One novella that is striking for its scope is The Log of the USS Mrs. Unguentine by Stanley Crawford. In just over a hundred pages it careens through forty years of marriage, all aboard a massive barge. But it’s not just the temporal scope that is so audacious; as the narrator steers through the seven seas, the boat itself becomes a strange world unto itself; the finite space of the boat becomes infinite in its possibilities, distorted. It’s a little book that seems to wander anywhere while also being incredibly compressed. I thought about that compression while in the final stages of working on my most recent book, As The Ceiling Flew Away, which similarly follows the vicissitudes of a marriage. For years and countless revisions, the manuscript hovered around 70,000 words, but I didn’t really figure it out until I started compressing it down to, eventually, 40,000. That compression, the way it crumples time and event, began to teach me something new about the narrator. 

 

Earlier I mentioned that this length feels natural for me. After two novels, is there a particular shape that stories seem to form in your mind?

 

RM: For better or worse, the storytelling length that feels most natural to me is about 500 words. I realized early on I’m more of a sprinter than a long distance runner, so I learned to stitch together short segments into a tapestry-like whole.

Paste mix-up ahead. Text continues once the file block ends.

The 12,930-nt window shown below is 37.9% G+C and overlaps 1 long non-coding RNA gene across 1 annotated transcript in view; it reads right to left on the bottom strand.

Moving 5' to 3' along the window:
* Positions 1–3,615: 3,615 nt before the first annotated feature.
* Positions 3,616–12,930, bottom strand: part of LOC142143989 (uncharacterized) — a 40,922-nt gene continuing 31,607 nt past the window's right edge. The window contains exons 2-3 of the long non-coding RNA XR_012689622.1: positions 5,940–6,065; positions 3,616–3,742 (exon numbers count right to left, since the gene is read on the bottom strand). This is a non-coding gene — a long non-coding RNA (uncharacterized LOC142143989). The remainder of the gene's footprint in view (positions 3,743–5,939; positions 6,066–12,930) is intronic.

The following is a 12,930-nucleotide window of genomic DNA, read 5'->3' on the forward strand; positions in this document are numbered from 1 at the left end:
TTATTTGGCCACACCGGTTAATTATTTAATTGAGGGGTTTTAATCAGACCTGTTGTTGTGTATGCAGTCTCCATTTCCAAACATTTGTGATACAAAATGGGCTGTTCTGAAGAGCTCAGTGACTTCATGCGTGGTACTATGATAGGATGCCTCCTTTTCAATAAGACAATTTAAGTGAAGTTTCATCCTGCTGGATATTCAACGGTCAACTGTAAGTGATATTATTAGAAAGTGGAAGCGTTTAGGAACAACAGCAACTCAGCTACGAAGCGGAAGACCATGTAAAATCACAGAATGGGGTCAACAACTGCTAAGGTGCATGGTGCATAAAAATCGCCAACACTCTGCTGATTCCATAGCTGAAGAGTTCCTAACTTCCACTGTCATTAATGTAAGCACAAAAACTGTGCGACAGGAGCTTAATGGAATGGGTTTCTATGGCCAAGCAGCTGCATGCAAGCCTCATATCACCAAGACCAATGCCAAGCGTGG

My new book comes in at around 30,000 words, which is anathema to agents and major publishing houses. But when the market dictates such a specific length, we miss out on interesting and innovative short works. I’m grateful for publishers like Dalkey Archive Press, Coffee House Press, and others who aren’t afraid to put out shorter books.

 

Right now I’m reading two novels under 200 pages: The Days of Abandonment by the incomparable Elana Ferrante and Paradais by Fernanda Melchor (whose previous work Hurricane Season is another banger of a short novel).  As a reader, I love the experience of moving through a book in two or three sittings (more like a torrid affair than a committed relationship). 

 

Here’s to hoping the short novel finds its way to a wider readership in the coming years.

 

 


Ravi Mangla is the author of the novel Understudies (Outpost19). His writing has appeared in The Kenyon Review, Cincinnati Review, American Short Fiction, Jacobin, and The Paris Review Daily. He lives in Western New York and works as a political organizer.

 

Kevin Allardice is the author of three previous novels: Any Resemblance to Actual Persons (Counterpoint, 2013), Family, Genus, Species (Outpost19, 2017), and As The Ceiling Flew Away (Spuyten Duyvil, 2022). He teaches high school in the San Francisco Bay Area where he is a Jack Hazard Fellow with The New Literary Project. He lives with his wife, the translator Diana Thow, and their son.